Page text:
Part of the reason the Andromeda received an underwhelming response the first time around is that they appear slightly fussy in terms of partnering. For this re-review I’ve been supplied a Shanling M2X portable music player. Along with a Cyrus soundKey DAC and subscriptions to both Tidal and Qobuz, this made for a more engaging performance overall.
Campfire Audio has furnished the Andromeda with five balanced armature drivers: two for high frequencies, one for mid-range, and another two for low frequencies with a frequency response of 10kHz to 28kHz.
These combine to create a big, full-bodied sound. The Andromeda has a predisposition to go very loud, so it’s worth fiddling with the volume and setting it lower than expected for a comfortable balance.
Returning to Nas’ If I Ruled the World (Imagine That) on Tidal via the Shanling M2X, the bass is solidly defined. The harshness I first heard is missing for the most part, although there’s noticeable warmth that robs the track of some clarity and definition. These IEMs aren’t on the neutral side, but their slightly warm signature makes them a smooth performer.
The size of the soundstage is the biggest takeaway from the Andromeda. It’s impressively wide, with the staging of vocals and instruments excellent. This creates a vivid sense of depth and scale. Drop down to less expensive IEMs and you’ll experience less energy and scale; nor do they grab you with the same sense of immediacy.
That said, I wouldn’t say the Campfire Andromeda are the most intricately detailed of listens, but there’s plenty of clarity and texture. The Andromeda pitch their sound more forward than most, a trait that gives them a bolder presence but also makes for an involving, musical listen.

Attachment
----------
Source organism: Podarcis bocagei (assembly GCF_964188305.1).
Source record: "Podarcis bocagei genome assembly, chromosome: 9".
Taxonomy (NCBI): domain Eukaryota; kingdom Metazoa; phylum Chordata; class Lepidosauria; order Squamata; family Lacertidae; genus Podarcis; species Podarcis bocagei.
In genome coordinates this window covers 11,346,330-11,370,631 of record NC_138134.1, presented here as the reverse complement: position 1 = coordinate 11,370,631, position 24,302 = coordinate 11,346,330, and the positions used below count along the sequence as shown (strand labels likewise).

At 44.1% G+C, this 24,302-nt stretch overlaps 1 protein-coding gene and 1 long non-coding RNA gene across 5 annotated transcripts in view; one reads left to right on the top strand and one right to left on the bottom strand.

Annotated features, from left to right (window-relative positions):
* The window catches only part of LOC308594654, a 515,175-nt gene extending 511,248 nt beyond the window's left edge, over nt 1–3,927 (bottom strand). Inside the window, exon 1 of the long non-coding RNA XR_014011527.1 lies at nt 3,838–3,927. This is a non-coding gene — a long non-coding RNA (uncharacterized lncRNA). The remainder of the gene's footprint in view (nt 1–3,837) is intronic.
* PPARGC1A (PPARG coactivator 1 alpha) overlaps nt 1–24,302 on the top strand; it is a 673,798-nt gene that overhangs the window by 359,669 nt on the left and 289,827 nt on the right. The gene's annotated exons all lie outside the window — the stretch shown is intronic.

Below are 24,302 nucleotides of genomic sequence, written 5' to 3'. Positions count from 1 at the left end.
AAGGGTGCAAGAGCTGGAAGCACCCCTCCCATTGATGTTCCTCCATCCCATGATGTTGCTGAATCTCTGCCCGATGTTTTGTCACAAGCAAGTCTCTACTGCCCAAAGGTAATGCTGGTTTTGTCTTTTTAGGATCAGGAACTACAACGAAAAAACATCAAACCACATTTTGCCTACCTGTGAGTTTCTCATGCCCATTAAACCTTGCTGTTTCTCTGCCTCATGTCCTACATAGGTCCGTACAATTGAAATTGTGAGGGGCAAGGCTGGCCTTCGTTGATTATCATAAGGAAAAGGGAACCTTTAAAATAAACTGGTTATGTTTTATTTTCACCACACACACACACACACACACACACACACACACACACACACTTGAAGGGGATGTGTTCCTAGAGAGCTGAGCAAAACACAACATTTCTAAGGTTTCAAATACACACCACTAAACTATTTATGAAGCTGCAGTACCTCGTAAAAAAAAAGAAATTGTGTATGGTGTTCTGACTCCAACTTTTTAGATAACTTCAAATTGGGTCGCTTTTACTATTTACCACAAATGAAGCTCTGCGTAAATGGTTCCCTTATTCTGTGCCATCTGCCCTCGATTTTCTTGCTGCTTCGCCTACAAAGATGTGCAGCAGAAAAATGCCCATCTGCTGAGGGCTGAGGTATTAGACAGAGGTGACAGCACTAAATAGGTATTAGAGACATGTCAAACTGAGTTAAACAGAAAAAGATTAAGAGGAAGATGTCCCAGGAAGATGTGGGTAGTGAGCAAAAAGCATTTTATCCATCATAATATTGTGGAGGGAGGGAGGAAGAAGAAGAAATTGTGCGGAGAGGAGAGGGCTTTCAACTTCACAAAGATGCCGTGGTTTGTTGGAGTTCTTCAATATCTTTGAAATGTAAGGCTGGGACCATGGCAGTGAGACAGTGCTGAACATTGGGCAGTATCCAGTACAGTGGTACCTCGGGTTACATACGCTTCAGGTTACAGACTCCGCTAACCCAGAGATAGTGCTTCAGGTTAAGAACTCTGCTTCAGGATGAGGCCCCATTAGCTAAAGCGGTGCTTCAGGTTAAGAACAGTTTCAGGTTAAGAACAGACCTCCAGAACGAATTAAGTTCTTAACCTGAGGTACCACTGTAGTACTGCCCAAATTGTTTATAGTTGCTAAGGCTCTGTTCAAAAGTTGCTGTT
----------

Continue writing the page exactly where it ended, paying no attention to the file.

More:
A spin of Justice’s Genesis and the bass is rich and impactful, the kind of big-sized performance expected from an on-ear pair of earphones.
They’re a confident sounding pair of IEMs, happy to take whatever music you give them, whether fast-paced or more gentle. Beyoncé’s vocals in Hold Up from her Lemonade album are big and bold, taking centre stage (quite literally). Her vocals are backed up by the Andromeda’s impressive feel for the low-end, as well as an equally impressive stereo image that exhibits the Andromeda’s skill in creating an expansive soundstage.
If there’s one aspect I find not as astute, it’s the Andromeda’s sense of dynamic range. It’s perfectly fine, but tonal shifts don’t grab the attention as much as I’d like, leaving me with the feeling they could be more expressive.
Should you buy the Campfire Audio Andromeda?
Compared to the first outing of the Andromeda, these latest IEMs offer up a more consistent and fun performance. They aren’t the last word in fine detail and, dynamically, they could be more expressive. Nevertheless, the Andromeda are smooth and skilful, offering a big, musical sound that’s more befitting an IEM at this price.
They’ll need to be paired with equipment that suits their talents, but even with a £100 Cyrus soundKey DAC they sounded particularly good – although the soundKey does provide a bit of hiss. If you can look past the divisive looks, and provide them with the high-quality sources they require, the Campfire Audio Andromeda are a fun, appealing, if expensive, pair of IEMs.